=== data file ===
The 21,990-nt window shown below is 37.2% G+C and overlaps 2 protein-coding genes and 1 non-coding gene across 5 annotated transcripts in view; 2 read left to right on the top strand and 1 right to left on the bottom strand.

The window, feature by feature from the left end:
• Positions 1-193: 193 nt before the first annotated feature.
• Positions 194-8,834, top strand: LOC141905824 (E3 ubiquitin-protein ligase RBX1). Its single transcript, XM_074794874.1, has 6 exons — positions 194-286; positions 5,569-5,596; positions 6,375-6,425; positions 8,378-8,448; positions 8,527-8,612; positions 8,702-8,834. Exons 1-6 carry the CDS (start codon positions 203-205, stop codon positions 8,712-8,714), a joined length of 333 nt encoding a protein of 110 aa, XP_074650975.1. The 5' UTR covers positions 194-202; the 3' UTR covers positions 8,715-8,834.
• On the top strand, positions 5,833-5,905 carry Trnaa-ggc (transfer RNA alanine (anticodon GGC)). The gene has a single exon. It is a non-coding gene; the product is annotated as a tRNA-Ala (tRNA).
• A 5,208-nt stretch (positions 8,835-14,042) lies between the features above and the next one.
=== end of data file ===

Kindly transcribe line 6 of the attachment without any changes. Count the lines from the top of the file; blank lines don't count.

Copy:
• A 5,208-nt stretch (positions 8,835-14,042) lies between the features above and the next one.